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US star Megan Rapinoe has fired out a shot at US Soccer over the ongoing debate surrounding equal pay for women in the sport.
The US co-captain, who won the Golden Boot in this summer's World Cup, made an appearance on ABC's Good Morning America on Thursday alongside fellow international teammate Christen Press.
And Rapinoe, 34, remained firm on her position over equal pay for women and men in football.
"They're the only employer that we could have playing for the national team, we're the only employees that they could have, so for better or for worse we're tethered together," she said.
"I think that if and when and ever they are willing to have a conversation about equal pay that starts there and goes forward, we're always open to that."
The World Cup champions filed a lawsuit in March against US Soccer by firing out allegations of "institutionalised gender discrimination."
Both US Soccer and the women's players have been in talks to avoid going to court over the ongoing issue.
But on Wednesday talks between the two parties hit a deadlock.
According to Rapinoe, equal pay remains the women's top priority in their negotiations.
"We won't accept anything less than equal pay," she explained.
"We show up for a game, if we win the game if we lose the game if we tie the game, we want to be paid equally, period."
Press, 30, added that the "concept of paying us equally" was something that they "never even got past" in the talks.
She continued: "We were very hopeful in our discussions with them that they were going to take our proposals and our positions seriously, which is simply that every game that we play, we get compensated the same way a man would for playing or winning that game.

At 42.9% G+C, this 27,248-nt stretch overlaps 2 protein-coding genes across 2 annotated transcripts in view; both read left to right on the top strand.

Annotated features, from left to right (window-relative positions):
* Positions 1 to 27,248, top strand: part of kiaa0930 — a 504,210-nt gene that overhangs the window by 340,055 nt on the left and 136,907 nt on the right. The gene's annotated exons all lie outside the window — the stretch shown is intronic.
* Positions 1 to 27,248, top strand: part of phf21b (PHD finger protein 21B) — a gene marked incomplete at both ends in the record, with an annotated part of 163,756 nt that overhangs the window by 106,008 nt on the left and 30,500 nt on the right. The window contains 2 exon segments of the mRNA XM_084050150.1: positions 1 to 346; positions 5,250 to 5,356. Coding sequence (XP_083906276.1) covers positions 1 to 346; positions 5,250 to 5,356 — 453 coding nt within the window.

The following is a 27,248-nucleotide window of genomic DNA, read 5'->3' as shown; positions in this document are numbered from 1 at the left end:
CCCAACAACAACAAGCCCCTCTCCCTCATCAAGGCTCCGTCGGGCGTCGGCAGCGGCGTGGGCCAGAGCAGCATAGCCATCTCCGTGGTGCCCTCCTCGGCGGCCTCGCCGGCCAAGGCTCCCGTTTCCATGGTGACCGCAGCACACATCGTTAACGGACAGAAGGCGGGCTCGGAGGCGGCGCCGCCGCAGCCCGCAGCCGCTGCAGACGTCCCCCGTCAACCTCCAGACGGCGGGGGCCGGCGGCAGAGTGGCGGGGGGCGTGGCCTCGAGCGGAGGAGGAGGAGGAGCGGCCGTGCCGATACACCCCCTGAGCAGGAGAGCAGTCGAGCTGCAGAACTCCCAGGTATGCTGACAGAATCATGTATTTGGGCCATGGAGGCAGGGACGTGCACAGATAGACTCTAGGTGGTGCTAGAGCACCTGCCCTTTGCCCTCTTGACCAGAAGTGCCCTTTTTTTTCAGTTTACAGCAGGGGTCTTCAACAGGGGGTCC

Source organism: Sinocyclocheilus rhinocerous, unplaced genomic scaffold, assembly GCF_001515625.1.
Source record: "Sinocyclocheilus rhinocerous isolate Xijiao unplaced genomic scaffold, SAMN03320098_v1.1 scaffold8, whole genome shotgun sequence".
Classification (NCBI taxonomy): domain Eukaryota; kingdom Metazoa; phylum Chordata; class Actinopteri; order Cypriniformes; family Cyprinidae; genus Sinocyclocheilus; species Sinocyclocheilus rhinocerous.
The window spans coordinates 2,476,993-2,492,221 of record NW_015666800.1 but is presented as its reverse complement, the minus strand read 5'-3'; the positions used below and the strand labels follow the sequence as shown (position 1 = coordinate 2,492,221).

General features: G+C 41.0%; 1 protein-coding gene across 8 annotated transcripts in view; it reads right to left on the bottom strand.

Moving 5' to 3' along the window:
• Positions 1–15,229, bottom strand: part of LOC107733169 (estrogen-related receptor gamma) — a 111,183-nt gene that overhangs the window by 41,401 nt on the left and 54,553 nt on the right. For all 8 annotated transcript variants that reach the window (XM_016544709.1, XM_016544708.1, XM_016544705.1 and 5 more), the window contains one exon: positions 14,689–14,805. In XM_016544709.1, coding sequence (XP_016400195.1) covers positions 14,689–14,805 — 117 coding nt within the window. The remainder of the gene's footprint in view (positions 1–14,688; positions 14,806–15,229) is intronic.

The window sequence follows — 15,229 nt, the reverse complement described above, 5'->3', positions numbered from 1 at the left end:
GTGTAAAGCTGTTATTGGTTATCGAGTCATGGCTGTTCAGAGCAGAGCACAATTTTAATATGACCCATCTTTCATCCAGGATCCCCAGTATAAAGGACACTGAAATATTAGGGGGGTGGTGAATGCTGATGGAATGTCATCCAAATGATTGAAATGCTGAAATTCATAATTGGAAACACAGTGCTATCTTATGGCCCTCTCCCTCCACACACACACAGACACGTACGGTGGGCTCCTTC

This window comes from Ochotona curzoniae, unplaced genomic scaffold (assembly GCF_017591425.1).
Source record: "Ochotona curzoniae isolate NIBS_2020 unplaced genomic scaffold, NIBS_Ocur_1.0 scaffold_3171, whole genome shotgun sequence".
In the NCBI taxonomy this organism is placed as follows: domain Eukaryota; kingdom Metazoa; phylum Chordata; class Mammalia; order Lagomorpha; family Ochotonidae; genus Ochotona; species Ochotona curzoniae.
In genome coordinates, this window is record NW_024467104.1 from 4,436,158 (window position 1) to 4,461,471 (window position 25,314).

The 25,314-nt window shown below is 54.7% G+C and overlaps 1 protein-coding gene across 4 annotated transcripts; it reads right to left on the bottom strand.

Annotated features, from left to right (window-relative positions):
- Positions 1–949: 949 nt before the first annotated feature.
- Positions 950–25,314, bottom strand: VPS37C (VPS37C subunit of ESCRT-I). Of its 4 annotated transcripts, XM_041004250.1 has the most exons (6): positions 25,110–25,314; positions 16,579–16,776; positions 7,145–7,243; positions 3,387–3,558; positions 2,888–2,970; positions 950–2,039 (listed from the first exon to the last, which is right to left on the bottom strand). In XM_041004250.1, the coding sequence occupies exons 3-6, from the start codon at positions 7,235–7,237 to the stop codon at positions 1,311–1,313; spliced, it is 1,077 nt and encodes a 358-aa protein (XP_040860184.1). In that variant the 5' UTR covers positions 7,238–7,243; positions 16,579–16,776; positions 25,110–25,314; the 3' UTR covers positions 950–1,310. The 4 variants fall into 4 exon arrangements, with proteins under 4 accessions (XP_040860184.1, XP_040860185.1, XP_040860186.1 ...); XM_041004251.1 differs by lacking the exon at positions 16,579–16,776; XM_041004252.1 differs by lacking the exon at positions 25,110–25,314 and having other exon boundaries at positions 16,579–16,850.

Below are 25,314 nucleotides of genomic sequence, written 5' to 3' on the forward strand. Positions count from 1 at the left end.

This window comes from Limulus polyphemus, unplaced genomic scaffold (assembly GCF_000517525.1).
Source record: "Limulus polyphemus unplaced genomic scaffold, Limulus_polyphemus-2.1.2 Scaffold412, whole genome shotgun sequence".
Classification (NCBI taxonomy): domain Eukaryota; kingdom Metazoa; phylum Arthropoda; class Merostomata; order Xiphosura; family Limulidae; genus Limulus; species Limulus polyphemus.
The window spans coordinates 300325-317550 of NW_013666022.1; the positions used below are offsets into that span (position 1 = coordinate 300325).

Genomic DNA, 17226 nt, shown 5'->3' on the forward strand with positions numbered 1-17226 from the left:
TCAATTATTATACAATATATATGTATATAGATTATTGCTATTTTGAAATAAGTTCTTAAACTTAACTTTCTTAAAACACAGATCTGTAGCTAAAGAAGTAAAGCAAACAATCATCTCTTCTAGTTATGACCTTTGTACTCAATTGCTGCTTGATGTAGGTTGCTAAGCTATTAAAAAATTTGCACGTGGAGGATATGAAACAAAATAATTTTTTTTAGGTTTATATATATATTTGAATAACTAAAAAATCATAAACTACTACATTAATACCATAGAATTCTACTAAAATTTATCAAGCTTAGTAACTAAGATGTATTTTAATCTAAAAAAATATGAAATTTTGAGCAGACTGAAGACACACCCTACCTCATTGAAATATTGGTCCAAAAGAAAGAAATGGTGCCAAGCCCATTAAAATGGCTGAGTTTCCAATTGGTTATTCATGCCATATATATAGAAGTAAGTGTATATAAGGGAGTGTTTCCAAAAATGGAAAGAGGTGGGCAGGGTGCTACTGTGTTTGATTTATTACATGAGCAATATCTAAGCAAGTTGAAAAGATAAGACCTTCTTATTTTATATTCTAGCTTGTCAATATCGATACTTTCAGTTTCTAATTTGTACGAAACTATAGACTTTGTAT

"And it broke down right there."
The lawsuit also tackles the issue beyond equal pay as it calls for "at least equal playing, training, and travel conditions; equal promotion of their games; equal support and development for their games; and other terms and conditions of employment."
US Soccer released a statement on Wednesday and called out the women's approach to the lawsuit.
"We have said numerous times that our goal is to find a resolution, and during mediation we had hoped we would be able to address the issues in a respectful manner and reach an agreement," reads the statement.
"Unfortunately, instead of allowing mediation to proceed in a considerate manner, plaintiffs' counsel took an aggressive and ultimately unproductive approach that follows months of presenting misleading information to the public in an effort to perpetuate confusion."
When Press was asked if the team were nervous about the outcome of the case in court, she responded: "I think you're asking the wrong people what [happens] if we lose. It's not generally how we approach things."
Ex-Crystal Palace boss Frank de Boer recently slated the idea of women being paid the same as men by calling it "ridiculous."
And England star Toni Duggan believes that women should be paid better in the sport, but not the same as men.
Should the women's US national team be paid equal to the men's?
Let us know in the comments.